Standing in front of Charles Beneke’s sculptural installation Specter at the Akron Art Museum, I can’t help but search for a thought bubble. And that reflex is not just because the Lichtenstein-like dots of half-tone paint on Tyvek call to mind Pop art prints, nor does it remove the artwork from the category of high art into which it fits. It’s also because this arresting installation confronts us out-loud in a hands-to-mouth yell that seems to rip off the wall and mutate into a whispering vortex; it makes me feel like I have to check myself and verify I’m still breathing. Specter is a massive installation that turns prints into sculpture while underscoring art as activism. It marries antique and modern with success that isn’t cliché or overreaching. It is an experiential work created by an artist whose global travels and careful observations of lifestyle habits culminate in a mix of techniques and materials that come together as both an omen and a mirror.
Specter isn’t just about climate change, according to Beneke. It’s also about our habits of living on this planet, our waste, the idling of cars, our Amazon shopping habits, our culture of consumption and our choice of comfort over responsibility. And so Beneke, a printmaker by trade (also a lecturer and professor of printmaking at the University of Akron) took to the extreme with this monumental artwork: one-thousand feet of wallpaper (made by Beneke himself) printed on Tyvek and connected with multiple woodcut prints reinforce this marriage of life and art—the Earth’s massive population exponentially wasting, living and producing and the fine art of printmaking–creating multiples on paper (and now Tyvek).
Beneke mixes contemporaneity and tradition—a temporal duality that is part of the backbone of Specter, lending it a deep sense of credibility. An image of a small plant adopted from Albrecht Dürer’s engravings (including but not limited to The Men’s Bathhouse, 1498, and St. Eustace, 1500) repeats throughout Specter—beginning with the lush green pastiche of multi-scale vegetation in its “start” position on the left and culminating in a smoky, soft black at the mouth-like projection hovering above the gallery floor, prickly and finger-like, heeding and grabbing and coughing all at once. Dürer is clearly one of Beneke’s printmaking heroes, and so his influence in this work stands out, serving to ground Specter, associating it with the art historical canon in a way that speaks to the long tradition of printmaking. It’s also akin to a Chinese hand scroll in large format that then turns into something of a Calder stabile. When our eyes move across the oil rigs and diagrams of rising atmospheric carbon the wallpaper begins to scream at you in bright hazard orange before the forms of the prevailing wind patterns of Northeastern Ohio take flight off the wall. Dürer’s plant form reappears as it mixes with pearlescent clouds of different sizes and tones, reminiscent of Piero Fornasetti-like wallpaper and, if whiter and adapted to other contexts, also potentially mistaken as part of a stunning skyscape. In the end, Dürer’s plant emerges like teeth in a section calling to mind images of the Last Judgement at the Camposanto in Pisa. It’s scary. It’s alarming. Specter’s “mouth” takes in and spews out and we can only hope that this arresting, gargantuan artwork will cause us to take pause, change our ways. Maybe we can reverse course and head back toward the greener, cleaner pastures of the past.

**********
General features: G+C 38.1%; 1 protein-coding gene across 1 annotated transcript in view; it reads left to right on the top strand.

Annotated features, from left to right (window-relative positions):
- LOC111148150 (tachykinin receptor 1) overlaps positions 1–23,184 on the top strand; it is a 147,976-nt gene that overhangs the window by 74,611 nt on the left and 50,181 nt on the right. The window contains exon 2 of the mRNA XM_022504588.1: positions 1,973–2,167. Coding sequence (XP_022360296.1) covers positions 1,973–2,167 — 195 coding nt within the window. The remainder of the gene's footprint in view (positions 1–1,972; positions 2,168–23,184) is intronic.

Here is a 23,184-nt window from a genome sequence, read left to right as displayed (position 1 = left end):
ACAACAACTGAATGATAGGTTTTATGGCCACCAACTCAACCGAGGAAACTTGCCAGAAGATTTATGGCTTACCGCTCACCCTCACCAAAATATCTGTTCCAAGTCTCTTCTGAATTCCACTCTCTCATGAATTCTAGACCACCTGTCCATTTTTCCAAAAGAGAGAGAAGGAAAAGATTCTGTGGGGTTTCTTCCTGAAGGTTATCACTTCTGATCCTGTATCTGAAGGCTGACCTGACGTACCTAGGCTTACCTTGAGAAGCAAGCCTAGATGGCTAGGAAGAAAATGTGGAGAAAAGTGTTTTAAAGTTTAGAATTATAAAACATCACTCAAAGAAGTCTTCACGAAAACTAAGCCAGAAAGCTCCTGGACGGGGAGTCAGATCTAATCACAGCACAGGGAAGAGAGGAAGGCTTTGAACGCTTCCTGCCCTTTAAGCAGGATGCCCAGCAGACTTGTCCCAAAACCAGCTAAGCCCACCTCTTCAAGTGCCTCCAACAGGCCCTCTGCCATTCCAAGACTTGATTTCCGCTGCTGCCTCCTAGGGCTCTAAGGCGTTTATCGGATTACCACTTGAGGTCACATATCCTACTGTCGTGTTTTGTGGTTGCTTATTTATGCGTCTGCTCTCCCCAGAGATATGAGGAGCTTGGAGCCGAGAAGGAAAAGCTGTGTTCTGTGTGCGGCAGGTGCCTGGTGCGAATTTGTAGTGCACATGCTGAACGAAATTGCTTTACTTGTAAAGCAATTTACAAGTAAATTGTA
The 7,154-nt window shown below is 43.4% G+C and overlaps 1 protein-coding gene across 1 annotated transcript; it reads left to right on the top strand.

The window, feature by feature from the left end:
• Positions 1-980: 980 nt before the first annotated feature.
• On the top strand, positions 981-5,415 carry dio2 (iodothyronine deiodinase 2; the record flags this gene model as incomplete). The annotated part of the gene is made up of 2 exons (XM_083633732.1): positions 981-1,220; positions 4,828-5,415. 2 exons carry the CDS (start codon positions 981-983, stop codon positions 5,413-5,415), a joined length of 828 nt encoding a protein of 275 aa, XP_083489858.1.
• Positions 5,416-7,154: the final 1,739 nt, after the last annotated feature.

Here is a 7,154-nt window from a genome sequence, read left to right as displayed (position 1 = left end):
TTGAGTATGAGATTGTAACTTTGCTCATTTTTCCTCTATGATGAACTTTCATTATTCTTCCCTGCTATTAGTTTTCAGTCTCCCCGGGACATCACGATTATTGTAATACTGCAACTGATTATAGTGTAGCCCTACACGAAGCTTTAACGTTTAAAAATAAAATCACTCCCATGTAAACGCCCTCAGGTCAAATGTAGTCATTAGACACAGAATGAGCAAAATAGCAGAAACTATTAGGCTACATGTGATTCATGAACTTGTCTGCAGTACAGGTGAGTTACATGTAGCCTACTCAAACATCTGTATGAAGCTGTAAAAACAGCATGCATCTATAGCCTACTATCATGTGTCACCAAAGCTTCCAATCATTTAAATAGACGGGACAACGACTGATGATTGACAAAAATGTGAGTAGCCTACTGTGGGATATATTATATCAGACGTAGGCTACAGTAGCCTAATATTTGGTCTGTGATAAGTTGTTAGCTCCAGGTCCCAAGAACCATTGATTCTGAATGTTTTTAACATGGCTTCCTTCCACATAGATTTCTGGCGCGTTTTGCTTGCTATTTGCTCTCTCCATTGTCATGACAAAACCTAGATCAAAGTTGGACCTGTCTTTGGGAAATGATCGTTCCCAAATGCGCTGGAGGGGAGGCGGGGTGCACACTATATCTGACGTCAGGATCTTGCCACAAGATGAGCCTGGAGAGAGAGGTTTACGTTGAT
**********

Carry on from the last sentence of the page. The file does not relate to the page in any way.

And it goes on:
When I interviewed Beneke in front of and underneath Specter, I asked him what would become of it after its time in the Akron Art Museum was over. He isn’t entirely sure the Tyvek will come off cleanly. He isn’t sure what its next life will be, but he will take off all its tape, reuse the shimmering silver clouds, and send what he can salvage to be recycled. Also a bookmaker, Beneke entertained the possibility of using some of the larger prints in bookmaking projects. Visitors are invited to take small parts of the artwork home with them, trading carbon for art, he said. These small treasures are displayed on shelves he designed and constructed next to a podium with a book he made for visitor comments.
I looked for a signature on Specter. There isn’t one. No Dürer-like monogram stamp. This artwork was collaborative, reminiscent of a Renaissance workshop. Beneke had students and museum staff assisting him in its assembly. In a way its lack of signature gives us all some ownership, which both excites and incriminates the viewer. Our collaborative habits were the impetus for its message and existence, but our collective part makes us all responsible for whatever becomes the last word in Beneke’s global story.
Tiffany Elena Washington, PhD, is an art historian specializing in American art history of the 1930s and 40s. She lectures, writes and teaches undergraduate art history part-time as an adjunct senior lecturer. View more articles by Tiffany Elena Washington.